Today, we can definitively state that we are in a services economy. The services sector, including professional services, marketing, IT, and consulting, to name a few, has experienced an epic rise in demand in the last decade.
It is estimated that the global professional services industry will generate a staggering, $3 trillion in revenue in 2017. That number is expected to continue to climb dramatically in the years ahead. However, the services industry is also embarking on a period of significant transition. In the 2017 State of the Services Economy Report, more than half of the executives surveyed stated in the last year it has become increasingly difficult to operate a services business profitability.
So, how can a services organization benefit from this increased demand and opportunity, while trying to navigate new pressures on their business? They have to completely reenvision longstanding—and now completely inadequate—business models.
Resource Management is the Biggest Challenge to Service Organizations Today
In services, your product is your people. Profitability, project success, and client satisfaction all rely on effective planning and staffing of our resources. It may sound easy, but those who do resource management, will tell you otherwise. It’s the most complicated component of any services business. That’s why we call it the “secret art” of services delivery.
However, it has never been more important to get it right. Proper resource management will determine if you succeed in the Service Level Economy, or not. We hope the following will serve as a framework for change.
Resource management is tricky. Really tricky. It's also misunderstood. Historically, most services organizations have been able to get by managing and scheduling resources to projects in informal and isolated ways—conversations across the office, whiteboards, and spreadsheets, and home-grown solutions. Even those firms with more mature processes for resource management have been typically relying on a sophisticated web of spreadsheets to tackle the process.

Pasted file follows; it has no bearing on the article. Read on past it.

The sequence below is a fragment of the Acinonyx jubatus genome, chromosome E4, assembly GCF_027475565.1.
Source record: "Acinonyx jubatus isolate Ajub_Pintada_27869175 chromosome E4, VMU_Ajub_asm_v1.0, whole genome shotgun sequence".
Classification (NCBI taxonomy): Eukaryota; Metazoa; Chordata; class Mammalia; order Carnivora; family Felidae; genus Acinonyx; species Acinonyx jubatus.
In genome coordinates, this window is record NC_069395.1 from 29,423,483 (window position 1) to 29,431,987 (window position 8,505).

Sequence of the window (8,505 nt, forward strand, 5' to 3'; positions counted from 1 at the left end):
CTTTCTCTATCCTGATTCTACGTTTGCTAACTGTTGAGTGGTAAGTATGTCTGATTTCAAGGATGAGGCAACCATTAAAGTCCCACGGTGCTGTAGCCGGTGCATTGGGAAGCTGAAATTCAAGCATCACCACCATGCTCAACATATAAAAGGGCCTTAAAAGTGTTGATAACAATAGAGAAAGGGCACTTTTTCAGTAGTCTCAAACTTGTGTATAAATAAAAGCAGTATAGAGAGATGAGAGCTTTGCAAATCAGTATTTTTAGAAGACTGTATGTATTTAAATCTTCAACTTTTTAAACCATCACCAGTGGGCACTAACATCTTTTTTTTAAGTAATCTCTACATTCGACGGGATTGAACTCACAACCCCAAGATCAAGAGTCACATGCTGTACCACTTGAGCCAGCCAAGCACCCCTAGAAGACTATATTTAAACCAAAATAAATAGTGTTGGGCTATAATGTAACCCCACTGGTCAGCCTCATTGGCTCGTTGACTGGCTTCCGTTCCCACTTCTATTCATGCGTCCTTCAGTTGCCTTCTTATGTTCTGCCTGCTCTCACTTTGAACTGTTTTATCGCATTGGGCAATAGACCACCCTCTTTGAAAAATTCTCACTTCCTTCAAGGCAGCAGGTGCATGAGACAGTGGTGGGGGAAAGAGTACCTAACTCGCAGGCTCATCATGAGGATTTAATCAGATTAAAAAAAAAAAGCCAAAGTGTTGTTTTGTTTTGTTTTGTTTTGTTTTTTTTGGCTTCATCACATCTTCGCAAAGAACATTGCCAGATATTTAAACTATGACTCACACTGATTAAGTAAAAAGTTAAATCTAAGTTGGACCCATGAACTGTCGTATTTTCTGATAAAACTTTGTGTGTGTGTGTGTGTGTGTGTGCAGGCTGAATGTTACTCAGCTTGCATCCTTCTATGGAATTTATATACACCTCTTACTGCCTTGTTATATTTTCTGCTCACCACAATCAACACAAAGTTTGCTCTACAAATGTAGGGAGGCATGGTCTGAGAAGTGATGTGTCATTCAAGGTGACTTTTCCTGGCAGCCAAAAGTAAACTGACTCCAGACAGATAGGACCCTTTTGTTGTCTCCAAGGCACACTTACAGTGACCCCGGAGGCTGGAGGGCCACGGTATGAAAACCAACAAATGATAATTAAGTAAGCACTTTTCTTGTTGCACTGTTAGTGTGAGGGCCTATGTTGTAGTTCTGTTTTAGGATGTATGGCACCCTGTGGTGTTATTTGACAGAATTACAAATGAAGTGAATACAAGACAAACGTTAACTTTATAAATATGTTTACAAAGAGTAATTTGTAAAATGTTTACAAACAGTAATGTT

As the complexity of delivering services continues to accelerate—for example the shift to project-based engagements, the increased demands for hyper-specialization, speed, and transparency; and the overall pressures on project margins—so do the complexities surrounding resource management. With the combination of market forces and desire to scale their organizations, many firms today are finding their informal resource management processes completely breaking down, and creating varying levels of chaos through the process.
The Fundamental Lack of Knowledge
Exacerbating the issue, resource management as a practice has been a bit of a black art, with very few people holding knowledge on how to do it well, and very little published content and education available for public consumption. And yet there’s market-wide acknowledgement that resource management is one of the biggest headaches for those who do project-based work.
According to Project Management Solutions, “Our research over the past three years shows that resource management issues are consistently the biggest challenges to organizations that practice project management.”